The agenda for that meeting should be set by the Primates themselves at the meeting, and not by any other staff in advance of the meeting. I reiterate this point because you will recall our cordial December 2008 meeting with you, Chris Smith, and the other GAFCON Primates in Canterbury where we discussed the agenda for the Primates meeting to take place in Alexandria the following month. None of our submissions were included in the agenda. Likewise, at the beginning of the January 2009 Primates meeting I was asked to present a position paper on the effect of the crisis in the Communion from our perspective, but I was not informed in advance, so I did not come prepared. Yet, other presenters, including TEC and Canada, were given prior information and came very prepared. I have never received a formal written apology about that incident, and it has caused me to wonder if there are two standards at work in how a Primate is treated.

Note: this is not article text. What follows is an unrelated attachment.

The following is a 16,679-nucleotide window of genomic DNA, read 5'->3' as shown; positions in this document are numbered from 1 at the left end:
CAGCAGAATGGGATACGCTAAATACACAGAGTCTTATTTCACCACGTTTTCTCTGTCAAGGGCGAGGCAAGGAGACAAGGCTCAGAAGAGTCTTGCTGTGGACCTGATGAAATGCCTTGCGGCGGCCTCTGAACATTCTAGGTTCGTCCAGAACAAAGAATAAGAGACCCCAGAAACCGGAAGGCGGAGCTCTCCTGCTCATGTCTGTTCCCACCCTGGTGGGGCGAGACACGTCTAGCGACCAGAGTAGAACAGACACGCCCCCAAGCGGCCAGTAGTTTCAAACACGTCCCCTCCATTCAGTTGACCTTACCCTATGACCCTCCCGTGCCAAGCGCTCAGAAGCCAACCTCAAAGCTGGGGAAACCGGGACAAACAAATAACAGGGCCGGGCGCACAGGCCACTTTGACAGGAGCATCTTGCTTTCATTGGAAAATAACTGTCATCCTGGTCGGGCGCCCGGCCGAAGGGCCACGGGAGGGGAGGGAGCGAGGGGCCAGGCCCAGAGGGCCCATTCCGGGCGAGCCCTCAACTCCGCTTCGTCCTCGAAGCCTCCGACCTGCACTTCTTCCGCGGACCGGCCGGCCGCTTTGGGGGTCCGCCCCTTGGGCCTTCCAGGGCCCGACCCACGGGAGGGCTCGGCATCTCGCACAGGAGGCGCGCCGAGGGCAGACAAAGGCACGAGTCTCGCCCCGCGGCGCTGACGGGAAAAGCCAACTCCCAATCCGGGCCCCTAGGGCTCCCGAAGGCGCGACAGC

Finally, the meeting should not include the Primates of TEC and the Anglican Church of Canada who are proceeding with unbiblical practices that contradict the faith of Anglicanism. We cannot carry on with business as usual until order is brought out of this chaos.

Yours, in Christ,

–(The Most Rev. ) Henry Luke Orombi is Archbishop of Uganda

Posted in * Anglican - Episcopal, Anglican Primates, Archbishop of Canterbury, Episcopal Church (TEC), Instruments of Unity, Same-sex blessings, Sexuality Debate (in Anglican Communion)